Monthly Archives: March 2014

Guest Contribution: The LimoncellOff

Howdy, loyal readers! First, the bad news: (1) Sadly, this edition of The Winegetter won’t be brought to you by Herr Windgätter. Alas, he is too disdainful of his fans (not to mention lazy) to write himself, and so has asked me to fill in. (2) This contribution has nothing to do with wine; it’s about limoncello: “the real man’s hard liquour” as no-one in history has ever called it. Now to the good news: I, Nils Stear, am also German, and so shan’t be violating Oliver’s strict (and politically controversial) Germanophilic contributor policy (Hooray!).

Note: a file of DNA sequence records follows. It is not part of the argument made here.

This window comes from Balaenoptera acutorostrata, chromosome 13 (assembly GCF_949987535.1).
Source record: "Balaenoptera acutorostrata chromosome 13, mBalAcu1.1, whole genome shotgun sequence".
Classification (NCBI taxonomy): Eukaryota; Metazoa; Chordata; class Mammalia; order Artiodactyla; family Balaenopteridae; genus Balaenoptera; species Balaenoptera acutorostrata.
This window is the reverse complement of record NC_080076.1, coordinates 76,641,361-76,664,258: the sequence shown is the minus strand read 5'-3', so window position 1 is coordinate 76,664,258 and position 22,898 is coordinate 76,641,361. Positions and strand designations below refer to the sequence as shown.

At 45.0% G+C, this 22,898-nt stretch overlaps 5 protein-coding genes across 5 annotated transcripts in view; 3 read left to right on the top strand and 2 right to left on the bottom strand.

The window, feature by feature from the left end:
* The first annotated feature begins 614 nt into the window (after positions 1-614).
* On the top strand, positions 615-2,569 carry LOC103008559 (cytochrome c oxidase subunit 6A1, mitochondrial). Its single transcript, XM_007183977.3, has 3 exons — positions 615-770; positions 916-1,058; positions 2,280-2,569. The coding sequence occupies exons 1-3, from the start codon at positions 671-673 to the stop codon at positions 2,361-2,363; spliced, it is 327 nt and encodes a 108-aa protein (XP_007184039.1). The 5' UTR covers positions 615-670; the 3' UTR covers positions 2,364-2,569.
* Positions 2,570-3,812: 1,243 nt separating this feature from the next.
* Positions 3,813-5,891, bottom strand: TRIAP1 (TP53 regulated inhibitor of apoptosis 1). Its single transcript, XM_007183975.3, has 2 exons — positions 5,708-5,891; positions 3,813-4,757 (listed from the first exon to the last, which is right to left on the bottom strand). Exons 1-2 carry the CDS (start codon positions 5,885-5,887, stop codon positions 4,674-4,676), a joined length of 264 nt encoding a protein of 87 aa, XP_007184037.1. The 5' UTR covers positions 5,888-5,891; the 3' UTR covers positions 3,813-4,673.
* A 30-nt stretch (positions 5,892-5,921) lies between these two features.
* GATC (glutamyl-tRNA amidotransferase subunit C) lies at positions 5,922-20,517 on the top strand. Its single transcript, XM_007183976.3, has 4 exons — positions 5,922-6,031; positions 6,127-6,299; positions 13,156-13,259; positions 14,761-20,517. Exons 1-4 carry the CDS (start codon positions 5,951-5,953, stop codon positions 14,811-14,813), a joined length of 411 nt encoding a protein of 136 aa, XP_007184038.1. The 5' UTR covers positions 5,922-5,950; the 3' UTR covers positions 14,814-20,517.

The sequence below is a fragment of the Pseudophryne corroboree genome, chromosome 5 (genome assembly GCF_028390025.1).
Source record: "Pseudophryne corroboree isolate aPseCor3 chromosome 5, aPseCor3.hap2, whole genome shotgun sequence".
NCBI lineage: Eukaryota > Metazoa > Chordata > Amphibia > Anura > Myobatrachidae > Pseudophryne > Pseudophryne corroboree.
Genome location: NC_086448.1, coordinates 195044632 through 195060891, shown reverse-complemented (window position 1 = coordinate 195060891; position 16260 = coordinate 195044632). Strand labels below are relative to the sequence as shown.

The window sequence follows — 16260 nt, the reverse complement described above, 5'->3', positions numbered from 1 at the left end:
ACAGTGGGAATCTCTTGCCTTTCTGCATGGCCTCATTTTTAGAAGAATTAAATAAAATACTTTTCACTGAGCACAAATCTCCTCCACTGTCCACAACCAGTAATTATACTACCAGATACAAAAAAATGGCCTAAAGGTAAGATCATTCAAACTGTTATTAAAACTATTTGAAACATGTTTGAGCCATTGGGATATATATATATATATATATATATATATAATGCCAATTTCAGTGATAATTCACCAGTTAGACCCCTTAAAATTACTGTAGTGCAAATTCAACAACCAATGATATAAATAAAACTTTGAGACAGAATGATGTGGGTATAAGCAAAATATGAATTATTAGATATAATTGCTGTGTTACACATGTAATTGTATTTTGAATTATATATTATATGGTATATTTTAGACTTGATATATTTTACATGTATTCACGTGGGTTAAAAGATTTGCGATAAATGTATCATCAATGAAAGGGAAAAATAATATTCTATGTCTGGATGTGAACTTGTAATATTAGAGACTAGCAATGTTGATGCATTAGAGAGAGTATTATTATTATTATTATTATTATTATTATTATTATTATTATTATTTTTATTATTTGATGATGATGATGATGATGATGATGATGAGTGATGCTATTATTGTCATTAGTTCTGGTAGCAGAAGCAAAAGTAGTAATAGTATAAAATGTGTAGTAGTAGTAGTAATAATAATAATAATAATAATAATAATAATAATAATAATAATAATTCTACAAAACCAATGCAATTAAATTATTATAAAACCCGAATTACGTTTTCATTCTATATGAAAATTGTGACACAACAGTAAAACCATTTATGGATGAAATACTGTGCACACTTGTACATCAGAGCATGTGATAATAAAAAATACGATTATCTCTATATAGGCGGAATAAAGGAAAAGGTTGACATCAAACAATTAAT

Limoncello, backlit

A few months ago I decided to make my own limoncello. The process was fairly crude. But the end-product wasn’t too bad—decent, even. Then the idea hit me: wouldn’t it be fun to have a competition to see who could make the best limoncello? All I needed now were some competitors. But who? My dogs were disqualified on account of their lack of opposable thumbs (how would they peel the lemons?), not to mention their appalling taste—I mean, seriously, who pairs salmon-flavoured kibble with tapwater? That’s just embarrassing.


How about my baby, Katharina? Her three-month-old intellect would surely guarantee my victory since (not to brag) I can already read at a four-month-old level. However, while I am merely boyishly good-looking, she is insanely adorable, an advantage sure to sway the votes of any judges in her favour. And Katharina is really more of a vermouth drinker anyway.